It’s plain to see how this TV show can manipulate results if it chose to: Votes deemed to be those cast by power-dialling can be deleted. Sure, it’s fair for the show to try to protect its voting integrity, but the system has the potential to be more flawed than a Florida election. Why? Because the public has no clue what goes on behind the scenes.

If American Idol relies on computers to determine power diallers, the outcome could be easily spoofed: Using various cellphone numbers, online IM clients and phone number masking technology, it’s safe to assume one could easily cast countless votes without the computers catching on. And what about restricted phone numbers — how do they deal with identifying those?

On the other hand, if American Idol employs humans to look over computer-generated warnings, votes can be removed at the whim of the screener or subject to human error.

And how does Idol determine if two votes, or 200 come from the same source? If they remove the 200 votes coming for Sanjaya, they sure as hell should remove two votes coming for someone else. Policing should be integral and taken seriously, because gaming the voting system can make or break a teenager’s superstar dreams.

Or American Idol’s voting system could be flawless, but how would we know? It’s not transparent in how it works, and all we’ve seen for weeks is Sanjaya moving through the rounds unscathed.

So why was Sanjaya sent packing all of a sudden? For weeks the mohawked wonder evaded the shiny guillotine waiting patiently above his head, as Stern and VFTW have not backed down with voting, but now gets the axe. Stern Nation didn’t take a break this week to let Sanjaya succumb to a devastating loss, so it’s not for a lack of support.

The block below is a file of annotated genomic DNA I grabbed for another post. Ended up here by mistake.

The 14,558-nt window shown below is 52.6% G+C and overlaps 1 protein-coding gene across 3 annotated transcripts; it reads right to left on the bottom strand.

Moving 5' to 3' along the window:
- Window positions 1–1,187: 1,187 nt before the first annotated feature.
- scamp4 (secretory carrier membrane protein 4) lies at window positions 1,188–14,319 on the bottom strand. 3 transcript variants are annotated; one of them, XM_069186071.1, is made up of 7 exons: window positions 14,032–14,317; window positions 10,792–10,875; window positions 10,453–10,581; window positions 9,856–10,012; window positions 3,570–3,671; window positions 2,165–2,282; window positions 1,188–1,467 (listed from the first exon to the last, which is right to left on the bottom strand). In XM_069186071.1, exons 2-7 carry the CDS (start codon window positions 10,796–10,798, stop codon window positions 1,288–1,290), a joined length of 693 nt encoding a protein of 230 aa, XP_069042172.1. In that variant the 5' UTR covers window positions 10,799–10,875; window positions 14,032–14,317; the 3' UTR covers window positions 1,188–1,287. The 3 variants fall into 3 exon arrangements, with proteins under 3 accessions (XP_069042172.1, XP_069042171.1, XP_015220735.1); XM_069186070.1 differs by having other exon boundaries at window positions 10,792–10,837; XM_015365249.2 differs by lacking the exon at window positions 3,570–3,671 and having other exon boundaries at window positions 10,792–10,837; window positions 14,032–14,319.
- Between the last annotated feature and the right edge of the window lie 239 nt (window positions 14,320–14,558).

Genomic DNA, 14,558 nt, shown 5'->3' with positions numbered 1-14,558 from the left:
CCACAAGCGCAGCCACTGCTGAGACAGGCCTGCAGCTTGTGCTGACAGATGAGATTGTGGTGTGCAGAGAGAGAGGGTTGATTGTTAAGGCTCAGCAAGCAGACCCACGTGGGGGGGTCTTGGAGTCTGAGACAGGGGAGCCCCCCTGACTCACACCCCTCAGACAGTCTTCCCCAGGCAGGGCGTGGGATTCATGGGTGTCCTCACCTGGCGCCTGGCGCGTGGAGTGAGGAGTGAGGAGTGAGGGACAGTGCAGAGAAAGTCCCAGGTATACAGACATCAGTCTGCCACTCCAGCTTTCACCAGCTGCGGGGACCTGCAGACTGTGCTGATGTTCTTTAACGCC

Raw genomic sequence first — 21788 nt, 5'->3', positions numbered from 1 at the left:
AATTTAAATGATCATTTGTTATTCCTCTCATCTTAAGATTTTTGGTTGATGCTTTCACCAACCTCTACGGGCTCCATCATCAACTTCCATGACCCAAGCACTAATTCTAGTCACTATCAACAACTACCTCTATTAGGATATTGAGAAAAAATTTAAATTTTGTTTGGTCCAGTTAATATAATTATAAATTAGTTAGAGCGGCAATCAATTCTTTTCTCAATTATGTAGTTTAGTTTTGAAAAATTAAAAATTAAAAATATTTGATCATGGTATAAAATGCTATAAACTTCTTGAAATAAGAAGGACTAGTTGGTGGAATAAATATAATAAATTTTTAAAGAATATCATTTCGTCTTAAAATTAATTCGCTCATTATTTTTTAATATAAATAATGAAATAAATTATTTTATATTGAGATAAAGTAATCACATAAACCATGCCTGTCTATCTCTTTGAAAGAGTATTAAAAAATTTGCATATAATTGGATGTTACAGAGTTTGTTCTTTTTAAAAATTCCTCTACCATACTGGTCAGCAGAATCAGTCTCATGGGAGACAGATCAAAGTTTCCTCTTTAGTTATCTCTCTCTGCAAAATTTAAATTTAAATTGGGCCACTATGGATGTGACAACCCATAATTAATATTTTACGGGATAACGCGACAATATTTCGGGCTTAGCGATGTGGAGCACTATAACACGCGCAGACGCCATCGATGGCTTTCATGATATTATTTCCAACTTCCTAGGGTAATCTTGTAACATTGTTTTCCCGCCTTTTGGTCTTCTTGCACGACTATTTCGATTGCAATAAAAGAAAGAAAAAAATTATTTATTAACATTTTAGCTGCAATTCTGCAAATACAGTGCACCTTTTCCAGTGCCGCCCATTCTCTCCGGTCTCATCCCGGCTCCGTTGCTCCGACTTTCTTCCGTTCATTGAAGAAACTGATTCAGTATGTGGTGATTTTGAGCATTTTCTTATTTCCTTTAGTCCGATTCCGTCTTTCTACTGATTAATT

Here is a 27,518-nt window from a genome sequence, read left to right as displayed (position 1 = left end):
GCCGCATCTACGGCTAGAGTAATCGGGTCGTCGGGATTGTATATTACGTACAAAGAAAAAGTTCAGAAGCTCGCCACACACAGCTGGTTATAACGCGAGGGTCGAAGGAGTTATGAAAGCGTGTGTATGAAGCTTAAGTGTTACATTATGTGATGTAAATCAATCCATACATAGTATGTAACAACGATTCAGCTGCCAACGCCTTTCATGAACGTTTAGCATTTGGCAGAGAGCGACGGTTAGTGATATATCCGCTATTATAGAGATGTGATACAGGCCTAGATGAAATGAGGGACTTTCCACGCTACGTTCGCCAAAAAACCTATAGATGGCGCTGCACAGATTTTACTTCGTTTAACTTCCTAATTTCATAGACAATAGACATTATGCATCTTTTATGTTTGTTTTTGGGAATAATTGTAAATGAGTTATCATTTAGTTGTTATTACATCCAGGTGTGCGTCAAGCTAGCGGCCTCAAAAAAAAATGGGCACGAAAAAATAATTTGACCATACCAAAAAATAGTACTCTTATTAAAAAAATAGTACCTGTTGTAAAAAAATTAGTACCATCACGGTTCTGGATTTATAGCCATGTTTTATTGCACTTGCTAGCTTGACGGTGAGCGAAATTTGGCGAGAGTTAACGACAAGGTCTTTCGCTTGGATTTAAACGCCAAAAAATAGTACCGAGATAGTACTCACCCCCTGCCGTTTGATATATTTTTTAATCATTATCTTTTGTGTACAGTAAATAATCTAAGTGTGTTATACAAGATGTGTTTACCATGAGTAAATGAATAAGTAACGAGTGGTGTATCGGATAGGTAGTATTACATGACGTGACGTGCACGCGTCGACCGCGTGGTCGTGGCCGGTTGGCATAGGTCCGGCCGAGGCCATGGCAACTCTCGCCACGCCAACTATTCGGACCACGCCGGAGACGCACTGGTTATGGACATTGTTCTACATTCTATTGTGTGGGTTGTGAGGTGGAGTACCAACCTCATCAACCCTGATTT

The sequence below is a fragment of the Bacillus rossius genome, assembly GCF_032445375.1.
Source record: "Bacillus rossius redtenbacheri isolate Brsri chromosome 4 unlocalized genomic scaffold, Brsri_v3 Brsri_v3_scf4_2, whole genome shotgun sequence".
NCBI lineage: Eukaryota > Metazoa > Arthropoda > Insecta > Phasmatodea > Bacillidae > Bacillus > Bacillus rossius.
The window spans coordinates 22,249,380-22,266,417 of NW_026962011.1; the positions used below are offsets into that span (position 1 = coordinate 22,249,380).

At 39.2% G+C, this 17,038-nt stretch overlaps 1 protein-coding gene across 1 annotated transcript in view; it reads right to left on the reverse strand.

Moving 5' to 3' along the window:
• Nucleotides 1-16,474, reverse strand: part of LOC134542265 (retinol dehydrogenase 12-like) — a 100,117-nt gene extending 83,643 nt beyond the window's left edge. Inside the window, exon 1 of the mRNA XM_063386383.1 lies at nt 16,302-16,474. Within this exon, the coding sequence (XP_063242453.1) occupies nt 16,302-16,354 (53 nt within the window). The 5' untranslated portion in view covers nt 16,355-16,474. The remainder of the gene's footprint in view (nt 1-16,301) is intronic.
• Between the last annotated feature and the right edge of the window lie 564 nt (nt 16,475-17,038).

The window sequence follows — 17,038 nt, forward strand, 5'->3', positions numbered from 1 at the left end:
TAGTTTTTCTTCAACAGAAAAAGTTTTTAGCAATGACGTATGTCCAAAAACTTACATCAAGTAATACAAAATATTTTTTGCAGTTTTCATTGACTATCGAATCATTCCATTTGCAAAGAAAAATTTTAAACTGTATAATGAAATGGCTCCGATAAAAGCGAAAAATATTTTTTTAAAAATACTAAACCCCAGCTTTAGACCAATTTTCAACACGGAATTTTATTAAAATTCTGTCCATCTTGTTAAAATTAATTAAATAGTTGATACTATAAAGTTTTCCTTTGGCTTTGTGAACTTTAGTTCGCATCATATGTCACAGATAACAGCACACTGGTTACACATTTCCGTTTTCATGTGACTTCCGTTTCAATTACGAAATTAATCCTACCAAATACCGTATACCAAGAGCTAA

With over 30 million viewers tuning in each week, people want entertainment and, despite Sanjaya’s atonal voice and lack of singing experience, a huge surge of “fan-jayas” wanted to see more from the charismatic 17-year-old. It wasn’t just his hair or his sunny smile; he actually brought the fun back to a reality show (even for people who don’t watch it).

- Photo courtesy

– Photo courtesy

It only makes sense that voters would want to see a special spark in this season’s American Idol. Who else is there? This year’s show is widely criticized for showcasing the weakest bunch of singers yet. Without Sanjaya, what’s the point?

So Sanjaya didn’t sway America once again, but is that the right way to phrase it? Since Stern fans have shown for weeks that the American Idol voting system is flawed, it’s difficult to determine how many exact votes Sanjaya earned. Can anything the show does in the future be trusted?

Digital Journal repeatedly called American Idol’s publicity department for comment, but the spokespeople would not return any calls.

Rest assured this season of American Idol will continue as if nothing happened. As if a Seattle kid didn’t compel Howard Stern to flood the show’s voting process with his followers. As if Simon Cowell didn’t threaten to quit. As if a small disclaimer didn’t spark controversy and a spoonful of scepticism.

The next time you vote for your favourite American Idol contestant, ask yourself the same thing you do during election time: Will my vote count?